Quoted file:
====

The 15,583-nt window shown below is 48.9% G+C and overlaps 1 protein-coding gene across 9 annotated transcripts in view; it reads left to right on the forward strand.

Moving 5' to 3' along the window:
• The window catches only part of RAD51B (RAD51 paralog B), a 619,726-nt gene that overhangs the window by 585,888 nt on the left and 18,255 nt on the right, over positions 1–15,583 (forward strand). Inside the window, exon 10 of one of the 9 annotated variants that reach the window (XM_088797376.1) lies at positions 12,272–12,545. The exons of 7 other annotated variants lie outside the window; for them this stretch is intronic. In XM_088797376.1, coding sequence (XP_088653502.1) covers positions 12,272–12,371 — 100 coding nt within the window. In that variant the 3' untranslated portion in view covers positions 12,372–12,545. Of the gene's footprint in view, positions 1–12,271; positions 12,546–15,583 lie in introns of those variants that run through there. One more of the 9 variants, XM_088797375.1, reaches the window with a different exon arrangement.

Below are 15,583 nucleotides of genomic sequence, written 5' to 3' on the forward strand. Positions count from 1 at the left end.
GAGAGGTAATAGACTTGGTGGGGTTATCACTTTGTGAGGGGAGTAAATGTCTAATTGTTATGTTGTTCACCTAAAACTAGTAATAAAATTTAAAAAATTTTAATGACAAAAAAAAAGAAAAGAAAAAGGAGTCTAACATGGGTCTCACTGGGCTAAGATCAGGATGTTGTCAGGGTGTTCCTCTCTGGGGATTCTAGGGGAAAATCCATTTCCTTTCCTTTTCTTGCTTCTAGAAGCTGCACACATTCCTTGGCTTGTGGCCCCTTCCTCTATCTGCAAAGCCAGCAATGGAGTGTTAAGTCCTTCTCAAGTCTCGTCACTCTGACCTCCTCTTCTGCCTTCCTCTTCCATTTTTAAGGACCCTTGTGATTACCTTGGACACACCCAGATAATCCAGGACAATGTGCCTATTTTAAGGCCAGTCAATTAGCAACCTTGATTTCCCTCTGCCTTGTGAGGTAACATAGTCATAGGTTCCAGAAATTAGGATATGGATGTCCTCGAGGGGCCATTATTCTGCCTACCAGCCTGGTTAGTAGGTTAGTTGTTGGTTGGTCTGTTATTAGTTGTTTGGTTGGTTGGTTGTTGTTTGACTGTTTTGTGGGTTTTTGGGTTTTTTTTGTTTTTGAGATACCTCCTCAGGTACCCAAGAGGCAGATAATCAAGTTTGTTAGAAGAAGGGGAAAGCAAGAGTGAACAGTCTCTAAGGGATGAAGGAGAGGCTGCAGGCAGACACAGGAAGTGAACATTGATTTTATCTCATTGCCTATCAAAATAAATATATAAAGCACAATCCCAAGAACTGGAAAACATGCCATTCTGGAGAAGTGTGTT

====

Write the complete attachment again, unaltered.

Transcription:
The 15,583-nt window shown below is 48.9% G+C and overlaps 1 protein-coding gene across 9 annotated transcripts in view; it reads left to right on the forward strand.

Moving 5' to 3' along the window:
• The window catches only part of RAD51B (RAD51 paralog B), a 619,726-nt gene that overhangs the window by 585,888 nt on the left and 18,255 nt on the right, over positions 1–15,583 (forward strand). Inside the window, exon 10 of one of the 9 annotated variants that reach the window (XM_088797376.1) lies at positions 12,272–12,545. The exons of 7 other annotated variants lie outside the window; for them this stretch is intronic. In XM_088797376.1, coding sequence (XP_088653502.1) covers positions 12,272–12,371 — 100 coding nt within the window. In that variant the 3' untranslated portion in view covers positions 12,372–12,545. Of the gene's footprint in view, positions 1–12,271; positions 12,546–15,583 lie in introns of those variants that run through there. One more of the 9 variants, XM_088797375.1, reaches the window with a different exon arrangement.

Below are 15,583 nucleotides of genomic sequence, written 5' to 3' on the forward strand. Positions count from 1 at the left end.
GAGAGGTAATAGACTTGGTGGGGTTATCACTTTGTGAGGGGAGTAAATGTCTAATTGTTATGTTGTTCACCTAAAACTAGTAATAAAATTTAAAAAATTTTAATGACAAAAAAAAAGAAAAGAAAAAGGAGTCTAACATGGGTCTCACTGGGCTAAGATCAGGATGTTGTCAGGGTGTTCCTCTCTGGGGATTCTAGGGGAAAATCCATTTCCTTTCCTTTTCTTGCTTCTAGAAGCTGCACACATTCCTTGGCTTGTGGCCCCTTCCTCTATCTGCAAAGCCAGCAATGGAGTGTTAAGTCCTTCTCAAGTCTCGTCACTCTGACCTCCTCTTCTGCCTTCCTCTTCCATTTTTAAGGACCCTTGTGATTACCTTGGACACACCCAGATAATCCAGGACAATGTGCCTATTTTAAGGCCAGTCAATTAGCAACCTTGATTTCCCTCTGCCTTGTGAGGTAACATAGTCATAGGTTCCAGAAATTAGGATATGGATGTCCTCGAGGGGCCATTATTCTGCCTACCAGCCTGGTTAGTAGGTTAGTTGTTGGTTGGTCTGTTATTAGTTGTTTGGTTGGTTGGTTGTTGTTTGACTGTTTTGTGGGTTTTTGGGTTTTTTTTGTTTTTGAGATACCTCCTCAGGTACCCAAGAGGCAGATAATCAAGTTTGTTAGAAGAAGGGGAAAGCAAGAGTGAACAGTCTCTAAGGGATGAAGGAGAGGCTGCAGGCAGACACAGGAAGTGAACATTGATTTTATCTCATTGCCTATCAAAATAAATATATAAAGCACAATCCCAAGAACTGGAAAACATGCCATTCTGGAGAAGTGTGTT